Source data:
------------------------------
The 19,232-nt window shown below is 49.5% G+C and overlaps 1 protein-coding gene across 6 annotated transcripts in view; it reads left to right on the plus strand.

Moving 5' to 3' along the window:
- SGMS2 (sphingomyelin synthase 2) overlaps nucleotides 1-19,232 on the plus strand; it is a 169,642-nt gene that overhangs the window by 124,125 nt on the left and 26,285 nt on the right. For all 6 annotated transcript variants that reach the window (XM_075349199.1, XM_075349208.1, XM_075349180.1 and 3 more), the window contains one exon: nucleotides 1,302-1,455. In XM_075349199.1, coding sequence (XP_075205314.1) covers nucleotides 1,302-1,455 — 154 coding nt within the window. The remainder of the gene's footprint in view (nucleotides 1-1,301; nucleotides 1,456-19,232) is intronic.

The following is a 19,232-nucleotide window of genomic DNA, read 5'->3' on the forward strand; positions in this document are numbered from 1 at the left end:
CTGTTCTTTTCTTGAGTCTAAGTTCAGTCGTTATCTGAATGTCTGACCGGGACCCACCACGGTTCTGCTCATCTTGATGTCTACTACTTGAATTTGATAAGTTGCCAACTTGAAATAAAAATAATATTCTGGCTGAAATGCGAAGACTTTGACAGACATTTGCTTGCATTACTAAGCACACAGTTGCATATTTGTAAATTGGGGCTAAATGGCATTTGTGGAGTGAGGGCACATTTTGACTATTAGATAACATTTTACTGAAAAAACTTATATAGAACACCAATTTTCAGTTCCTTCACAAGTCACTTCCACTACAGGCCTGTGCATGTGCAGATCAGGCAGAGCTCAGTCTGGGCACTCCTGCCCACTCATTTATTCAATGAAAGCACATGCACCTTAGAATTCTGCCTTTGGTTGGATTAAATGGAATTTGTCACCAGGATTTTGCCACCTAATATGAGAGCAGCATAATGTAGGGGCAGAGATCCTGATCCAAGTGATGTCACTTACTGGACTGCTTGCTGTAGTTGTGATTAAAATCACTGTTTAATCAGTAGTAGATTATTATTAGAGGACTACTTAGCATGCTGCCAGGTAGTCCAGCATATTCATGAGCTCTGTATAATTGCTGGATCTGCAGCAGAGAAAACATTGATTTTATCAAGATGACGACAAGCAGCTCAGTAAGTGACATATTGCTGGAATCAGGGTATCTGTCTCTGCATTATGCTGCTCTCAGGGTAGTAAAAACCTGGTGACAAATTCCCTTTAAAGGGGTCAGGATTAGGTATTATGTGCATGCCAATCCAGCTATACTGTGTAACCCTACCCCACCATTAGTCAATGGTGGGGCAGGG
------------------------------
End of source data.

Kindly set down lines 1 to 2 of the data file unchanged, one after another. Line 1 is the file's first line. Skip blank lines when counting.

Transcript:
The 19,232-nt window shown below is 49.5% G+C and overlaps 1 protein-coding gene across 6 annotated transcripts in view; it reads left to right on the plus strand.

Moving 5' to 3' along the window: